27 February 2013

C. Everett Koop was just Emperor Norton with worse whiskers

And also more ego. Yes, more ego than a man who unilaterally decalred himself ruler of the US and of Mexico.
Hit & Run | Jacob Sullum | C. Everett Koop: Paragon of Public-Health Paternalism

C. Everett Koop, who died yesterday at the age of 96, embodied a vision of the U.S. surgeon general as "America's family doctor." That is what Koop, who served throughout the Reagan administration, called himself in the title of his memoirs, where he explained why he decided to wear the gold-braided, dark blue uniform of a vice admiral, corresponding to his honorary military rank as head of the U.S. Public Health Service:
I put it on immediately, because I felt it would help reestablish the languishing authority of the Surgeon General and revive the morale of the Commissioned Corps of the United States Public Health Service. There is something about a uniform.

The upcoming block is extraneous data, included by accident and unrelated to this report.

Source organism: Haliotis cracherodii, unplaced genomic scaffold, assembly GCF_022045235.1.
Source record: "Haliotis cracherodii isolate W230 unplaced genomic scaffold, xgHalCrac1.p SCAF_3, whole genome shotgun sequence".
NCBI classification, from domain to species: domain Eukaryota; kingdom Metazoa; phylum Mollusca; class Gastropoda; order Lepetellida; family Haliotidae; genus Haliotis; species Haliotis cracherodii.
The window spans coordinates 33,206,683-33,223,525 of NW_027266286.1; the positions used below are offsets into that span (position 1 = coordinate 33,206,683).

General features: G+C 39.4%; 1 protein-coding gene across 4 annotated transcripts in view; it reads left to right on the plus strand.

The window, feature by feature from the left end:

Indeed there is, but whether you view that something as inspiring or ridiculous in this context probably depends on whether you think the country needs a paramilitary nag in chief to tell us how we should be behave so as to minimize morbidity and mortality.
Indeed there is, as Imperial Majesty Emperor Norton I could have told you. Nothing screams "Respect My Authoritah!" like putting on a uniform no one asked you to wear.


Is it really even a "uniform" if you're the only one who wears it? What is it uniform to?

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Rule of thumb — anyone who puts gold braids on their sleeves of their own initiative is not to be trusted with power. Or a sewing machines.

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